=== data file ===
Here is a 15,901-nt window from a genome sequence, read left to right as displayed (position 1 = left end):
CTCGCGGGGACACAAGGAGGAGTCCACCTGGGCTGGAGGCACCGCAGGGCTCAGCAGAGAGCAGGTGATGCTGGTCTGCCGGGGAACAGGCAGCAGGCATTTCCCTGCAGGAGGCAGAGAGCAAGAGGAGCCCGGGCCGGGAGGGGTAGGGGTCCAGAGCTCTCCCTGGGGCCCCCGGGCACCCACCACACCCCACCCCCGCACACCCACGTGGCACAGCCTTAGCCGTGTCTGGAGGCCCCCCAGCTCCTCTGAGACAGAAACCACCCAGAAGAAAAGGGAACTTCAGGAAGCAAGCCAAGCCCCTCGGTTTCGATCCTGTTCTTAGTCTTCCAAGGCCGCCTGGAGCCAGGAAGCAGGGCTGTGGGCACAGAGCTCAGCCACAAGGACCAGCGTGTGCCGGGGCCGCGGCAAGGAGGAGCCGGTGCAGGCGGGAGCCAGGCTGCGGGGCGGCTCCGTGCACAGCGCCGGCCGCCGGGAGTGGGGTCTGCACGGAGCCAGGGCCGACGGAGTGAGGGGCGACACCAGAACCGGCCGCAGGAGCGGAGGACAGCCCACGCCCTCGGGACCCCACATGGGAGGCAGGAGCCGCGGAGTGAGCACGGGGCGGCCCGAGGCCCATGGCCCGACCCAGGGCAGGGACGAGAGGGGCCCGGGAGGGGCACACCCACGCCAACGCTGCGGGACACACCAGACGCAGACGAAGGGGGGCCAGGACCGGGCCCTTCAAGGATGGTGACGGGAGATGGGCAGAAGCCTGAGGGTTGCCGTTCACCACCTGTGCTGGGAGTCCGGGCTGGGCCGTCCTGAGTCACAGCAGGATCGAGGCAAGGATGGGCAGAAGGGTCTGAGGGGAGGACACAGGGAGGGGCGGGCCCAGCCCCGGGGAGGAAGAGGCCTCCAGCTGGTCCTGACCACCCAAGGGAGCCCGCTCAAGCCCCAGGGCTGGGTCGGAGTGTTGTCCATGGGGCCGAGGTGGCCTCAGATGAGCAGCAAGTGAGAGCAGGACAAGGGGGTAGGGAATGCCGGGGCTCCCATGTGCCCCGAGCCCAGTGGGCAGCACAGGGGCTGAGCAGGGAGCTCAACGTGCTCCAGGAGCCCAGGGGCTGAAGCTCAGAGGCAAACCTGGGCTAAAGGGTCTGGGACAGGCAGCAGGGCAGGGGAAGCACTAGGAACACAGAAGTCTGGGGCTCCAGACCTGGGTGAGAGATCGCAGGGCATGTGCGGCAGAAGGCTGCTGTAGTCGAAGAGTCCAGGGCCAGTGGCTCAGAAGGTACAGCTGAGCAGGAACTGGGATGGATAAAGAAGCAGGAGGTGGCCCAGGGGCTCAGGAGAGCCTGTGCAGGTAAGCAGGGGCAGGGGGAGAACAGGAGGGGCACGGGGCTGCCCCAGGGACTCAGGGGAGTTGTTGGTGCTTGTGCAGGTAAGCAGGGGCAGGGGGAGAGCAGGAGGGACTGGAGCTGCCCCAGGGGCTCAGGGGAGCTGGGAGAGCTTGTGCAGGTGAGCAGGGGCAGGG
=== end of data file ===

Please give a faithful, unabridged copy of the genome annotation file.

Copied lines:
Here is a 15,901-nt window from a genome sequence, read left to right as displayed (position 1 = left end):
CTCGCGGGGACACAAGGAGGAGTCCACCTGGGCTGGAGGCACCGCAGGGCTCAGCAGAGAGCAGGTGATGCTGGTCTGCCGGGGAACAGGCAGCAGGCATTTCCCTGCAGGAGGCAGAGAGCAAGAGGAGCCCGGGCCGGGAGGGGTAGGGGTCCAGAGCTCTCCCTGGGGCCCCCGGGCACCCACCACACCCCACCCCCGCACACCCACGTGGCACAGCCTTAGCCGTGTCTGGAGGCCCCCCAGCTCCTCTGAGACAGAAACCACCCAGAAGAAAAGGGAACTTCAGGAAGCAAGCCAAGCCCCTCGGTTTCGATCCTGTTCTTAGTCTTCCAAGGCCGCCTGGAGCCAGGAAGCAGGGCTGTGGGCACAGAGCTCAGCCACAAGGACCAGCGTGTGCCGGGGCCGCGGCAAGGAGGAGCCGGTGCAGGCGGGAGCCAGGCTGCGGGGCGGCTCCGTGCACAGCGCCGGCCGCCGGGAGTGGGGTCTGCACGGAGCCAGGGCCGACGGAGTGAGGGGCGACACCAGAACCGGCCGCAGGAGCGGAGGACAGCCCACGCCCTCGGGACCCCACATGGGAGGCAGGAGCCGCGGAGTGAGCACGGGGCGGCCCGAGGCCCATGGCCCGACCCAGGGCAGGGACGAGAGGGGCCCGGGAGGGGCACACCCACGCCAACGCTGCGGGACACACCAGACGCAGACGAAGGGGGGCCAGGACCGGGCCCTTCAAGGATGGTGACGGGAGATGGGCAGAAGCCTGAGGGTTGCCGTTCACCACCTGTGCTGGGAGTCCGGGCTGGGCCGTCCTGAGTCACAGCAGGATCGAGGCAAGGATGGGCAGAAGGGTCTGAGGGGAGGACACAGGGAGGGGCGGGCCCAGCCCCGGGGAGGAAGAGGCCTCCAGCTGGTCCTGACCACCCAAGGGAGCCCGCTCAAGCCCCAGGGCTGGGTCGGAGTGTTGTCCATGGGGCCGAGGTGGCCTCAGATGAGCAGCAAGTGAGAGCAGGACAAGGGGGTAGGGAATGCCGGGGCTCCCATGTGCCCCGAGCCCAGTGGGCAGCACAGGGGCTGAGCAGGGAGCTCAACGTGCTCCAGGAGCCCAGGGGCTGAAGCTCAGAGGCAAACCTGGGCTAAAGGGTCTGGGACAGGCAGCAGGGCAGGGGAAGCACTAGGAACACAGAAGTCTGGGGCTCCAGACCTGGGTGAGAGATCGCAGGGCATGTGCGGCAGAAGGCTGCTGTAGTCGAAGAGTCCAGGGCCAGTGGCTCAGAAGGTACAGCTGAGCAGGAACTGGGATGGATAAAGAAGCAGGAGGTGGCCCAGGGGCTCAGGAGAGCCTGTGCAGGTAAGCAGGGGCAGGGGGAGAACAGGAGGGGCACGGGGCTGCCCCAGGGACTCAGGGGAGTTGTTGGTGCTTGTGCAGGTAAGCAGGGGCAGGGGGAGAGCAGGAGGGACTGGAGCTGCCCCAGGGGCTCAGGGGAGCTGGGAGAGCTTGTGCAGGTGAGCAGGGGCAGGG